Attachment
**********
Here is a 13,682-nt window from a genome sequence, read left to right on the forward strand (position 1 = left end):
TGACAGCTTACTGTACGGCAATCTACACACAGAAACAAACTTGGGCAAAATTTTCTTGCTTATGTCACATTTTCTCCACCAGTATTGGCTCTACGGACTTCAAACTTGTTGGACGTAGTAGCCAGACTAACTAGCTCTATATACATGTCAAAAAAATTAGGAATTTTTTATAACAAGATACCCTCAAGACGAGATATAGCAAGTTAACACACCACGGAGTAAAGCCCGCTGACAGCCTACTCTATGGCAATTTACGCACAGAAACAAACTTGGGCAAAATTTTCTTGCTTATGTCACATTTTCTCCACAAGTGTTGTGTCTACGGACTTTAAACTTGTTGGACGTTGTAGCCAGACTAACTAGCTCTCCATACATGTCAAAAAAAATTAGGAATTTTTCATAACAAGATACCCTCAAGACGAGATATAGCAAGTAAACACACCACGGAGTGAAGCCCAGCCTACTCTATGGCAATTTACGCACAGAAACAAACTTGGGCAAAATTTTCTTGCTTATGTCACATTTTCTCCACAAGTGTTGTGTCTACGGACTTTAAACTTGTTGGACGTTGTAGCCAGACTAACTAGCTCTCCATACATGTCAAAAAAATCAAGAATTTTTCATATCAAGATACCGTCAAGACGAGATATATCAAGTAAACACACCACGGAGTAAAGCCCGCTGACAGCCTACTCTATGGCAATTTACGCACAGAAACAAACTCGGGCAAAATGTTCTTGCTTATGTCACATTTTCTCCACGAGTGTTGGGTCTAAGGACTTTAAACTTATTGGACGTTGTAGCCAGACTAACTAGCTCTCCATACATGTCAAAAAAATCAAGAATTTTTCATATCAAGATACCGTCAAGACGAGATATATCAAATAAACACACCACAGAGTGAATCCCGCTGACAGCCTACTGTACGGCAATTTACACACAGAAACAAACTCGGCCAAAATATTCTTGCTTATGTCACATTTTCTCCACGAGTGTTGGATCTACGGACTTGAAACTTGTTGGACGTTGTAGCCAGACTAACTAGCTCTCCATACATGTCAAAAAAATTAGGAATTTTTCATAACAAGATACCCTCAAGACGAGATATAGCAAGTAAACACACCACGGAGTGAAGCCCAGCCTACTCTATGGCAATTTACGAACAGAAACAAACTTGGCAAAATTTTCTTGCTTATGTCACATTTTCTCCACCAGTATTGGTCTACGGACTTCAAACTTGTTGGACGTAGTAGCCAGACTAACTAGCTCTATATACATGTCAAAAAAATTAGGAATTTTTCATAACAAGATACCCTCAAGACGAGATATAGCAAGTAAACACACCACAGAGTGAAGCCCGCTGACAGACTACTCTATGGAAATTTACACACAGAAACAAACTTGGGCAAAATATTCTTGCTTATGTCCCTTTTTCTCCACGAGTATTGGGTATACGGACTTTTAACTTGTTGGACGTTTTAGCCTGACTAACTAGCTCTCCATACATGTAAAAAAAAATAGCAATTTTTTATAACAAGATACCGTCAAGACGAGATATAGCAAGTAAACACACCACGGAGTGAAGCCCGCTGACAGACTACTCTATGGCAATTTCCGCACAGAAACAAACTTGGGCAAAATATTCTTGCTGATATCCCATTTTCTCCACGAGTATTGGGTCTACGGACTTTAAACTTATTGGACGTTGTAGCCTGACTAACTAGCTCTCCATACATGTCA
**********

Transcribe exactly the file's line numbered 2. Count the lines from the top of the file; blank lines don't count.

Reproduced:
TGACAGCTTACTGTACGGCAATCTACACACAGAAACAAACTTGGGCAAAATTTTCTTGCTTATGTCACATTTTCTCCACCAGTATTGGCTCTACGGACTTCAAACTTGTTGGACGTAGTAGCCAGACTAACTAGCTCTATATACATGTCAAAAAAATTAGGAATTTTTTATAACAAGATACCCTCAAGACGAGATATAGCAAGTTAACACACCACGGAGTAAAGCCCGCTGACAGCCTACTCTATGGCAATTTACGCACAGAAACAAACTTGGGCAAAATTTTCTTGCTTATGTCACATTTTCTCCACAAGTGTTGTGTCTACGGACTTTAAACTTGTTGGACGTTGTAGCCAGACTAACTAGCTCTCCATACATGTCAAAAAAAATTAGGAATTTTTCATAACAAGATACCCTCAAGACGAGATATAGCAAGTAAACACACCACGGAGTGAAGCCCAGCCTACTCTATGGCAATTTACGCACAGAAACAAACTTGGGCAAAATTTTCTTGCTTATGTCACATTTTCTCCACAAGTGTTGTGTCTACGGACTTTAAACTTGTTGGACGTTGTAGCCAGACTAACTAGCTCTCCATACATGTCAAAAAAATCAAGAATTTTTCATATCAAGATACCGTCAAGACGAGATATATCAAGTAAACACACCACGGAGTAAAGCCCGCTGACAGCCTACTCTATGGCAATTTACGCACAGAAACAAACTCGGGCAAAATGTTCTTGCTTATGTCACATTTTCTCCACGAGTGTTGGGTCTAAGGACTTTAAACTTATTGGACGTTGTAGCCAGACTAACTAGCTCTCCATACATGTCAAAAAAATCAAGAATTTTTCATATCAAGATACCGTCAAGACGAGATATATCAAATAAACACACCACAGAGTGAATCCCGCTGACAGCCTACTGTACGGCAATTTACACACAGAAACAAACTCGGCCAAAATATTCTTGCTTATGTCACATTTTCTCCACGAGTGTTGGATCTACGGACTTGAAACTTGTTGGACGTTGTAGCCAGACTAACTAGCTCTCCATACATGTCAAAAAAATTAGGAATTTTTCATAACAAGATACCCTCAAGACGAGATATAGCAAGTAAACACACCACGGAGTGAAGCCCAGCCTACTCTATGGCAATTTACGAACAGAAACAAACTTGGCAAAATTTTCTTGCTTATGTCACATTTTCTCCACCAGTATTGGTCTACGGACTTCAAACTTGTTGGACGTAGTAGCCAGACTAACTAGCTCTATATACATGTCAAAAAAATTAGGAATTTTTCATAACAAGATACCCTCAAGACGAGATATAGCAAGTAAACACACCACAGAGTGAAGCCCGCTGACAGACTACTCTATGGAAATTTACACACAGAAACAAACTTGGGCAAAATATTCTTGCTTATGTCCCTTTTTCTCCACGAGTATTGGGTATACGGACTTTTAACTTGTTGGACGTTTTAGCCTGACTAACTAGCTCTCCATACATGTAAAAAAAAATAGCAATTTTTTATAACAAGATACCGTCAAGACGAGATATAGCAAGTAAACACACCACGGAGTGAAGCCCGCTGACAGACTACTCTATGGCAATTTCCGCACAGAAACAAACTTGGGCAAAATATTCTTGCTGATATCCCATTTTCTCCACGAGTATTGGGTCTACGGACTTTAAACTTATTGGACGTTGTAGCCTGACTAACTAGCTCTCCATACATGTCA